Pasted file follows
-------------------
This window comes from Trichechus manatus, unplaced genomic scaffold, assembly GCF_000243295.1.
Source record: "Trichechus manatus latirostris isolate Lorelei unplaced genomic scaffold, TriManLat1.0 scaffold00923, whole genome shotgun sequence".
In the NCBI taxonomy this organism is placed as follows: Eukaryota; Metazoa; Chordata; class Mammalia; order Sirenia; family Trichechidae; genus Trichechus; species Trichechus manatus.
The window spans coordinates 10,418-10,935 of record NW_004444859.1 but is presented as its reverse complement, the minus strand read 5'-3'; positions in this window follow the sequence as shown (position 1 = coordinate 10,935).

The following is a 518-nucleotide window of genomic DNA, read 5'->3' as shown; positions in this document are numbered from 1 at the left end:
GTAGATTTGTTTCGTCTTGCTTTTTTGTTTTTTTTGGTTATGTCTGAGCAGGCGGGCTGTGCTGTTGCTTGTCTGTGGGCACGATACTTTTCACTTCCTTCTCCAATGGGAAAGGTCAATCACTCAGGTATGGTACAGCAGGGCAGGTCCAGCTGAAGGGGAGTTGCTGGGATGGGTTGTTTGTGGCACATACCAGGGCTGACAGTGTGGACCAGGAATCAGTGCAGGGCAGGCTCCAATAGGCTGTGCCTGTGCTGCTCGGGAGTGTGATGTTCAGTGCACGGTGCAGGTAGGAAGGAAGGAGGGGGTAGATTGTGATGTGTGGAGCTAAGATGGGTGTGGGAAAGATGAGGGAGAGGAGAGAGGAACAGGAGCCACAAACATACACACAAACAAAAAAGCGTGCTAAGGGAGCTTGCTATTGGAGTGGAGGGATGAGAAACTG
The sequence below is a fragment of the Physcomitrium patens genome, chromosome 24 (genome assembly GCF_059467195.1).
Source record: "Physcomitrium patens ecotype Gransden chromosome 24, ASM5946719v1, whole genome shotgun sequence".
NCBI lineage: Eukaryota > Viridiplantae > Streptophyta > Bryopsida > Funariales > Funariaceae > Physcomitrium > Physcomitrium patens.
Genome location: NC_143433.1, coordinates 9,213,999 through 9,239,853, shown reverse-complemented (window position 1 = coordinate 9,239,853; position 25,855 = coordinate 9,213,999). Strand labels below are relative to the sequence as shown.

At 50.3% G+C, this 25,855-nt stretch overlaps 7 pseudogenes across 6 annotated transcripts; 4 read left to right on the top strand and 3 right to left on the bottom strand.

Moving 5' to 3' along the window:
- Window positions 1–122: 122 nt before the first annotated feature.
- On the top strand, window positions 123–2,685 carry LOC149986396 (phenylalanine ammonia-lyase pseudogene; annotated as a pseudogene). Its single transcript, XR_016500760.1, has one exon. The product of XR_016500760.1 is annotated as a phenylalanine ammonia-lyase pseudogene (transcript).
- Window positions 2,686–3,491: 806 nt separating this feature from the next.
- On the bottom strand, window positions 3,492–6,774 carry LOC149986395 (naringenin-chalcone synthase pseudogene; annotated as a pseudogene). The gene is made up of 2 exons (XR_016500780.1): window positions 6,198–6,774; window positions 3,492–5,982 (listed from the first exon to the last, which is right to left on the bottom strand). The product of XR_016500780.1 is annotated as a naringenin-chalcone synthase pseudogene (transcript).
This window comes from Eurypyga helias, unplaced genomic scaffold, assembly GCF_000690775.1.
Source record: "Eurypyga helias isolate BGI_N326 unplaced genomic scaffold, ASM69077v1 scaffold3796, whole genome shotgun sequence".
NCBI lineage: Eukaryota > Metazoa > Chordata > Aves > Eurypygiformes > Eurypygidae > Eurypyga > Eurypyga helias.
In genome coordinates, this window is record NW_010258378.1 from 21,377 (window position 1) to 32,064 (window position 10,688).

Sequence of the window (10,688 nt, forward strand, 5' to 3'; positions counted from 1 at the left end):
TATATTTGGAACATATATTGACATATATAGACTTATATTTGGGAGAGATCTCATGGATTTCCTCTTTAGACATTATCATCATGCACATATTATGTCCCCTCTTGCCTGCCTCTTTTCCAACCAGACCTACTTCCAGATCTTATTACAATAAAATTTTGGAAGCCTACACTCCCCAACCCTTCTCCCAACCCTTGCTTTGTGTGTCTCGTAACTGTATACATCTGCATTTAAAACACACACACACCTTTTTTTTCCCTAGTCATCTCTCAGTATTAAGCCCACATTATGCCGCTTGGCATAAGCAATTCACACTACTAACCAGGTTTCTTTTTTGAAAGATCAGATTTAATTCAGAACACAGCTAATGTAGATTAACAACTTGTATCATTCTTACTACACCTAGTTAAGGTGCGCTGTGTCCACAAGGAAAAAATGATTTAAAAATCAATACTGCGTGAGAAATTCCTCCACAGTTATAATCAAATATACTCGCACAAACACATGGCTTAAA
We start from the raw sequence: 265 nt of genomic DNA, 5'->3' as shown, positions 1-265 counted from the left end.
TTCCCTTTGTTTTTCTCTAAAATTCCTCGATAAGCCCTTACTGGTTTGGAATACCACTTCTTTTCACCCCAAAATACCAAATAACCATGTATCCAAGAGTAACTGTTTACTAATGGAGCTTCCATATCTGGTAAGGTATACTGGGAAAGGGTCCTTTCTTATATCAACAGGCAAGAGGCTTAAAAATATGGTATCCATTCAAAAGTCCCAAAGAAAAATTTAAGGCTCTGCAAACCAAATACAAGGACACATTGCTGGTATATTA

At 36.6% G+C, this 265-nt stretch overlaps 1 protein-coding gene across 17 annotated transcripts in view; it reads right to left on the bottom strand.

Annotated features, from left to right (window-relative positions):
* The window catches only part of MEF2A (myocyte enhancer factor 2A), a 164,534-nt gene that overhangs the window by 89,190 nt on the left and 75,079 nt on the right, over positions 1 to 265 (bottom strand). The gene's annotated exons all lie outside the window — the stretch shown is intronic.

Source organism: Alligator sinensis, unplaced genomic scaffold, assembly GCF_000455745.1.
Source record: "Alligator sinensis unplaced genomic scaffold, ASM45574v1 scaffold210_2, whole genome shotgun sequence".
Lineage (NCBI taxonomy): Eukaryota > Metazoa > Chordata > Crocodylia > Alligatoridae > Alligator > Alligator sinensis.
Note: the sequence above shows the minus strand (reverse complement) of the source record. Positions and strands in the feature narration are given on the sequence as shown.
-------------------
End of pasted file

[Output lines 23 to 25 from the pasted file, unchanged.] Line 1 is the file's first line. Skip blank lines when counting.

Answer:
We start from the raw sequence: 265 nt of genomic DNA, 5'->3' as shown, positions 1-265 counted from the left end.
TTCCCTTTGTTTTTCTCTAAAATTCCTCGATAAGCCCTTACTGGTTTGGAATACCACTTCTTTTCACCCCAAAATACCAAATAACCATGTATCCAAGAGTAACTGTTTACTAATGGAGCTTCCATATCTGGTAAGGTATACTGGGAAAGGGTCCTTTCTTATATCAACAGGCAAGAGGCTTAAAAATATGGTATCCATTCAAAAGTCCCAAAGAAAAATTTAAGGCTCTGCAAACCAAATACAAGGACACATTGCTGGTATATTA

At 36.6% G+C, this 265-nt stretch overlaps 1 protein-coding gene across 17 annotated transcripts in view; it reads right to left on the bottom strand.